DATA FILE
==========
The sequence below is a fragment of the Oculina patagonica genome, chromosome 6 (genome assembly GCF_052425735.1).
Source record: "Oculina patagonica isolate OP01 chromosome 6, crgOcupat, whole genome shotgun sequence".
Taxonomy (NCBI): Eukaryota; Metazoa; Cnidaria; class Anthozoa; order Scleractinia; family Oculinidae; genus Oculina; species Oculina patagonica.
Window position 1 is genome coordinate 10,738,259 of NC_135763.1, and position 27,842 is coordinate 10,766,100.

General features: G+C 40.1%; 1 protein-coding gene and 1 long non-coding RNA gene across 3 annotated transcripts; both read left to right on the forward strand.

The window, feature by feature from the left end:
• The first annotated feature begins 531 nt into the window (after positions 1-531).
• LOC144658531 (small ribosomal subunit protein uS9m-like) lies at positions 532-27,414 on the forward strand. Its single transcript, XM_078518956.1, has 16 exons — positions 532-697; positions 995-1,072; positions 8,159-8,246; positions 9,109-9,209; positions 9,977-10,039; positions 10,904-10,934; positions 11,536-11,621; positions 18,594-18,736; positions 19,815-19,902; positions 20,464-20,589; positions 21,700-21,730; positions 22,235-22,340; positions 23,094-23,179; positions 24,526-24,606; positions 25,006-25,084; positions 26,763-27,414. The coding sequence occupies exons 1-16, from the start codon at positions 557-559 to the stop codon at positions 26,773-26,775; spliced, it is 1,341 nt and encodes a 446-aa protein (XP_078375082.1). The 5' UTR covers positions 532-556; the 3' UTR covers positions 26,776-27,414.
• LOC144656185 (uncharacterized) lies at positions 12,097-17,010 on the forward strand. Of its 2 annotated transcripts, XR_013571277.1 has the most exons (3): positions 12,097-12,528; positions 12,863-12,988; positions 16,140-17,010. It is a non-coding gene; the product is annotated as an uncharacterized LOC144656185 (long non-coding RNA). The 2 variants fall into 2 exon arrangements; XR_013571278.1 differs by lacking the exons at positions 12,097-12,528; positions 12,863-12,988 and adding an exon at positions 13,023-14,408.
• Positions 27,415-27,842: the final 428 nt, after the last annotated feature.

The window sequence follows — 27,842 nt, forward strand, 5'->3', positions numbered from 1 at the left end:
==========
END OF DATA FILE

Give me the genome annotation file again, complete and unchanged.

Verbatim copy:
The sequence below is a fragment of the Oculina patagonica genome, chromosome 6 (genome assembly GCF_052425735.1).
Source record: "Oculina patagonica isolate OP01 chromosome 6, crgOcupat, whole genome shotgun sequence".
Taxonomy (NCBI): Eukaryota; Metazoa; Cnidaria; class Anthozoa; order Scleractinia; family Oculinidae; genus Oculina; species Oculina patagonica.
Window position 1 is genome coordinate 10,738,259 of NC_135763.1, and position 27,842 is coordinate 10,766,100.

General features: G+C 40.1%; 1 protein-coding gene and 1 long non-coding RNA gene across 3 annotated transcripts; both read left to right on the forward strand.

The window, feature by feature from the left end:
• The first annotated feature begins 531 nt into the window (after positions 1-531).
• LOC144658531 (small ribosomal subunit protein uS9m-like) lies at positions 532-27,414 on the forward strand. Its single transcript, XM_078518956.1, has 16 exons — positions 532-697; positions 995-1,072; positions 8,159-8,246; positions 9,109-9,209; positions 9,977-10,039; positions 10,904-10,934; positions 11,536-11,621; positions 18,594-18,736; positions 19,815-19,902; positions 20,464-20,589; positions 21,700-21,730; positions 22,235-22,340; positions 23,094-23,179; positions 24,526-24,606; positions 25,006-25,084; positions 26,763-27,414. The coding sequence occupies exons 1-16, from the start codon at positions 557-559 to the stop codon at positions 26,773-26,775; spliced, it is 1,341 nt and encodes a 446-aa protein (XP_078375082.1). The 5' UTR covers positions 532-556; the 3' UTR covers positions 26,776-27,414.
• LOC144656185 (uncharacterized) lies at positions 12,097-17,010 on the forward strand. Of its 2 annotated transcripts, XR_013571277.1 has the most exons (3): positions 12,097-12,528; positions 12,863-12,988; positions 16,140-17,010. It is a non-coding gene; the product is annotated as an uncharacterized LOC144656185 (long non-coding RNA). The 2 variants fall into 2 exon arrangements; XR_013571278.1 differs by lacking the exons at positions 12,097-12,528; positions 12,863-12,988 and adding an exon at positions 13,023-14,408.
• Positions 27,415-27,842: the final 428 nt, after the last annotated feature.

The window sequence follows — 27,842 nt, forward strand, 5'->3', positions numbered from 1 at the left end: